The A’s, however, have not made it to a World Series in the Billy Beane era. They appear to be at a point where we hope to see the Cubs at the end of 2014: flush with young talent and seemingly one or two small pieces away from putting it all together. What makes the Oakland situation different is the financial bind the Lew Wolff regime has them in. They have been at that cusp for a while—possibly even slightly past it, considering how they’ve won the last two AL West division titles ahead of the deeper-pocketed Rangers and Angels—but have not had the flexibility to make that big step that takes them to that next level. They have managed to maintain a high level of talent and stay within their budgets through some shrewd trades that have mainly swapped players with promising results early in their Major League careers for high-minors prospects with cost-control, moves made necessary by the larger payouts that awaited those players with their impending arbitration eligibility. It is quite remarkable how well the team has weathered the roster turnover that the tight budget has forced in recent years, and has likely extended their window of contention by a few years. But with the exception of going after Yoenis Cespedes, they have not made any huge free-agent splashes in recent memory. After what the 2013 Oakland A’s were able to pull off, imagine most of that roster returning with the addition of, say, Mike Napoli and Shin-Soo Choo.
It is after taking a close look at the A’s situation that I find the hold-ups on the business side increasingly worrying. I may not be one of the masses crying incessantly for Crane Kenney’s head to roll (though that may be the isolation from the Chicago media talking again), but if the resource gap is as much a cause for concern as some of Theo and Jed’s comments over the last year or so appear to indicate, then there might be something in need of fixing. I know I am not the first to point out the rivers of money flowing to the teams across the league with new, lucrative broadcasting deals and the fact that the Cubs need some answer to that in order to stay competitive in this new age of baseball economics. And it is also no secret that the Giants’ move from old, chilly Candlestick Park to AT&T Park certainly helped them get to where they are now—making the stops and starts of the Wrigley Renovation frustrating. The new spring training facility in Mesa is certainly a well-fought victory, but the revenue sources for the six months of the regular season (and before too long, October) will have a much greater impact on the financial strength of the team moving forward.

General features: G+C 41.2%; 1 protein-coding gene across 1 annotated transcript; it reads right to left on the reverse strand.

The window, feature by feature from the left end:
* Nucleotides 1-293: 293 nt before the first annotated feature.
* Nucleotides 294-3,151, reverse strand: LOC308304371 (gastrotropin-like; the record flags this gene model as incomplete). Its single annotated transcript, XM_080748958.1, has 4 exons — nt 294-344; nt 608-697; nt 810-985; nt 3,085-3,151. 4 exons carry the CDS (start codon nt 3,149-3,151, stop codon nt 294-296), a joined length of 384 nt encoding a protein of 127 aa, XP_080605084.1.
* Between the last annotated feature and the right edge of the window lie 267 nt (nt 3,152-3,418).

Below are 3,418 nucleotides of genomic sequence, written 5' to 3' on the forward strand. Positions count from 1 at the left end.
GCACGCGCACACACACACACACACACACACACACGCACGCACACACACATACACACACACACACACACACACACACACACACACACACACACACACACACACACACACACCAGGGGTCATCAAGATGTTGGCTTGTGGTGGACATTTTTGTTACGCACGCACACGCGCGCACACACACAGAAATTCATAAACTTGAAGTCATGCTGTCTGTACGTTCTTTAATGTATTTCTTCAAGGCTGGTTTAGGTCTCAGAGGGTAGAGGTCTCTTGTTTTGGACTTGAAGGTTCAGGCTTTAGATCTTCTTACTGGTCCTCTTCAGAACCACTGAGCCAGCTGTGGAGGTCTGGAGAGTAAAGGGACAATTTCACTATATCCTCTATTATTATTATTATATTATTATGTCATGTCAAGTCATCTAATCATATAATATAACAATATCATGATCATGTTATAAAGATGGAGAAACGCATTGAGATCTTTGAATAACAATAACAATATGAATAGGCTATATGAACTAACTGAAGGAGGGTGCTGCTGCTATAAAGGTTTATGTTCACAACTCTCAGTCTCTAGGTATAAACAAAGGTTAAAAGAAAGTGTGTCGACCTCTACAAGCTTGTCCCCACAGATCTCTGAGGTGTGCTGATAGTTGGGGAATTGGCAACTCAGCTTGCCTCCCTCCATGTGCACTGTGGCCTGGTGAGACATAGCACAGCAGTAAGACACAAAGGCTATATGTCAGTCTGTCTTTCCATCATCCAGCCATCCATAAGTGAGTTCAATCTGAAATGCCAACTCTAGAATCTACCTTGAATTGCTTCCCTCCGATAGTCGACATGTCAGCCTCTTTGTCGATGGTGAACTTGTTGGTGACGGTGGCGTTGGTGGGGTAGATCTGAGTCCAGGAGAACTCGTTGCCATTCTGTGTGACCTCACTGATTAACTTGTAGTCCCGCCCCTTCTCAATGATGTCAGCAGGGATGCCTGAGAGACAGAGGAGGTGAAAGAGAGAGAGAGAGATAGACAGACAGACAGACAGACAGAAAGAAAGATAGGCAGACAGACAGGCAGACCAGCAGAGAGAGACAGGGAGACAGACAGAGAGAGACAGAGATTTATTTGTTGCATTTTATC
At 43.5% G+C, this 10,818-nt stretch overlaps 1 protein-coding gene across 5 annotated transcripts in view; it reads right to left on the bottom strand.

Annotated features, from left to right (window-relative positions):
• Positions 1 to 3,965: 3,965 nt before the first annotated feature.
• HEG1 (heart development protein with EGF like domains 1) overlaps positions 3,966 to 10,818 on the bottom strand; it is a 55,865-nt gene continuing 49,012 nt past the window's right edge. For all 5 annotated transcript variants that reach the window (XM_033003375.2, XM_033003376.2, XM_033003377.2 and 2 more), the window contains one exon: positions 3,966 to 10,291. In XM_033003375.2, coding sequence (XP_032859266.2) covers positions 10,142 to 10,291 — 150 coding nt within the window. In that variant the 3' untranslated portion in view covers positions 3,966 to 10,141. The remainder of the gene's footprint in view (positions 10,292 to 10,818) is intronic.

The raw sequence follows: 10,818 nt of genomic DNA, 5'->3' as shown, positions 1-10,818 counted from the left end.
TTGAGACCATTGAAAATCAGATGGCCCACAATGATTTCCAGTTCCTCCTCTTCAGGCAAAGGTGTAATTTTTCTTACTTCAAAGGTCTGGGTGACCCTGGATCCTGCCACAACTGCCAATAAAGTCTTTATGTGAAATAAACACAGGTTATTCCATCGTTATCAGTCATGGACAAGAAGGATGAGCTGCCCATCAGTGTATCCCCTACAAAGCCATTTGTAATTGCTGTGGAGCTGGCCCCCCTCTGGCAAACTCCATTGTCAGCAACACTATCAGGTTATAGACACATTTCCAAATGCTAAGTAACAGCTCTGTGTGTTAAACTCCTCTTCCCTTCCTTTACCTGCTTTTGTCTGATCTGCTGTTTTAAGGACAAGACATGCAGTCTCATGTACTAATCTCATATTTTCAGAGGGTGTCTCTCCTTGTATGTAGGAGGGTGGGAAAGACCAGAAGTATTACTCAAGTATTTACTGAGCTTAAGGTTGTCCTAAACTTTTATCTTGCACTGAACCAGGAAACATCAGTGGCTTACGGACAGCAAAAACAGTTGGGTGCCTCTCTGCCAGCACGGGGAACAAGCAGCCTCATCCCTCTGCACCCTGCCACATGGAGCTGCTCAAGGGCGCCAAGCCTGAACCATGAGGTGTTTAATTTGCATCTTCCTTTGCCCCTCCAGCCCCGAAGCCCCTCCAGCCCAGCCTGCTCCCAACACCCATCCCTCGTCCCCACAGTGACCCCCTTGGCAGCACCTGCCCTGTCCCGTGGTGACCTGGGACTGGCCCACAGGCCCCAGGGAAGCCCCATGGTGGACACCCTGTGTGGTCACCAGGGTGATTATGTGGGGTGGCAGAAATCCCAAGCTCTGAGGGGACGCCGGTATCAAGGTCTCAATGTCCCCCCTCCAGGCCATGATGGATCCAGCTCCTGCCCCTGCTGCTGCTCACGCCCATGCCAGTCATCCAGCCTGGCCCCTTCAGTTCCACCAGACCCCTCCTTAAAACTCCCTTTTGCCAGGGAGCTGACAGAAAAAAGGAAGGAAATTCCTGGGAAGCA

It is clear that the front office is waiting until all the stars (and hopefully future All-Stars) align to make the big free-agent splash. As John and company so eloquently and effectively remind us on a regular basis, moving too soon and breaking from the plan can damage the entire rebuilding effort. However, moving too late (or not at all) runs the risk of jeopardizing the rebuild as well, which is why the possibility of the front office not having the financial flexibility is concerning. Much of the team’s strategy is predicated on the assumption that they can make the big moves when the time is right. In light of that, inaction a year or two down the line could arguably be as damaging as indiscretion now.